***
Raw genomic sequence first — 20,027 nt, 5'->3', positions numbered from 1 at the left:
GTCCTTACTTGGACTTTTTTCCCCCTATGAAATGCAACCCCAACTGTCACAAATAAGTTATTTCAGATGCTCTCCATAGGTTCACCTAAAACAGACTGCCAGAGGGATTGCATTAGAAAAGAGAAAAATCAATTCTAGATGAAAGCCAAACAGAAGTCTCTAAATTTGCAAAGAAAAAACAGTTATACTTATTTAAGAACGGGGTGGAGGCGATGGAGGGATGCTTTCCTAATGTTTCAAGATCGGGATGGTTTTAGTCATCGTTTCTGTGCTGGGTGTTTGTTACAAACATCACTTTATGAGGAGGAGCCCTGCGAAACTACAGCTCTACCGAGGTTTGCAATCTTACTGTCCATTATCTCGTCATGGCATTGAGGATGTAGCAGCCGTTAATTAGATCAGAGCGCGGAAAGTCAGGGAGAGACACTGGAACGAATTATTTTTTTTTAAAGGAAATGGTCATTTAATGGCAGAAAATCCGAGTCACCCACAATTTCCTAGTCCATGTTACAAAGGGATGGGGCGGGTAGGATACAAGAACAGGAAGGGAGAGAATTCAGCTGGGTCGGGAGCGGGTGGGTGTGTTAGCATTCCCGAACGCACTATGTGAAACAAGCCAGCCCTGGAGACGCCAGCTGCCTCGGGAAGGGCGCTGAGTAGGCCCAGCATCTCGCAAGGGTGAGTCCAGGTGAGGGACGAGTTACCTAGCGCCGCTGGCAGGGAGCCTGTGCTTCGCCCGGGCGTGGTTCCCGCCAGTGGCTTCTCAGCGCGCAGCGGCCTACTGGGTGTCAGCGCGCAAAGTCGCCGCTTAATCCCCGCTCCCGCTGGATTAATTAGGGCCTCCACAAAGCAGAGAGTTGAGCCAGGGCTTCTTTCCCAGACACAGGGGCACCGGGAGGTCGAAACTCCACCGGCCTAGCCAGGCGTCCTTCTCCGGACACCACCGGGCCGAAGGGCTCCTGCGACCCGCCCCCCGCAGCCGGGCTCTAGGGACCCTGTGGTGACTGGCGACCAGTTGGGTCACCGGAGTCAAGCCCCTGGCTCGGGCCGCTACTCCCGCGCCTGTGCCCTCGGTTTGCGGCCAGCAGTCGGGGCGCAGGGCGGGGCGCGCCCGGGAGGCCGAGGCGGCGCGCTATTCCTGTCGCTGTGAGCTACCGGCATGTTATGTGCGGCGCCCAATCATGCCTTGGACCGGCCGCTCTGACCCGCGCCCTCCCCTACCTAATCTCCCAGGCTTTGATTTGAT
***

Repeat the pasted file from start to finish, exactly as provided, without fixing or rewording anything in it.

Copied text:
Raw genomic sequence first — 20,027 nt, 5'->3', positions numbered from 1 at the left:
GTCCTTACTTGGACTTTTTTCCCCCTATGAAATGCAACCCCAACTGTCACAAATAAGTTATTTCAGATGCTCTCCATAGGTTCACCTAAAACAGACTGCCAGAGGGATTGCATTAGAAAAGAGAAAAATCAATTCTAGATGAAAGCCAAACAGAAGTCTCTAAATTTGCAAAGAAAAAACAGTTATACTTATTTAAGAACGGGGTGGAGGCGATGGAGGGATGCTTTCCTAATGTTTCAAGATCGGGATGGTTTTAGTCATCGTTTCTGTGCTGGGTGTTTGTTACAAACATCACTTTATGAGGAGGAGCCCTGCGAAACTACAGCTCTACCGAGGTTTGCAATCTTACTGTCCATTATCTCGTCATGGCATTGAGGATGTAGCAGCCGTTAATTAGATCAGAGCGCGGAAAGTCAGGGAGAGACACTGGAACGAATTATTTTTTTTTAAAGGAAATGGTCATTTAATGGCAGAAAATCCGAGTCACCCACAATTTCCTAGTCCATGTTACAAAGGGATGGGGCGGGTAGGATACAAGAACAGGAAGGGAGAGAATTCAGCTGGGTCGGGAGCGGGTGGGTGTGTTAGCATTCCCGAACGCACTATGTGAAACAAGCCAGCCCTGGAGACGCCAGCTGCCTCGGGAAGGGCGCTGAGTAGGCCCAGCATCTCGCAAGGGTGAGTCCAGGTGAGGGACGAGTTACCTAGCGCCGCTGGCAGGGAGCCTGTGCTTCGCCCGGGCGTGGTTCCCGCCAGTGGCTTCTCAGCGCGCAGCGGCCTACTGGGTGTCAGCGCGCAAAGTCGCCGCTTAATCCCCGCTCCCGCTGGATTAATTAGGGCCTCCACAAAGCAGAGAGTTGAGCCAGGGCTTCTTTCCCAGACACAGGGGCACCGGGAGGTCGAAACTCCACCGGCCTAGCCAGGCGTCCTTCTCCGGACACCACCGGGCCGAAGGGCTCCTGCGACCCGCCCCCCGCAGCCGGGCTCTAGGGACCCTGTGGTGACTGGCGACCAGTTGGGTCACCGGAGTCAAGCCCCTGGCTCGGGCCGCTACTCCCGCGCCTGTGCCCTCGGTTTGCGGCCAGCAGTCGGGGCGCAGGGCGGGGCGCGCCCGGGAGGCCGAGGCGGCGCGCTATTCCTGTCGCTGTGAGCTACCGGCATGTTATGTGCGGCGCCCAATCATGCCTTGGACCGGCCGCTCTGACCCGCGCCCTCCCCTACCTAATCTCCCAGGCTTTGATTTGAT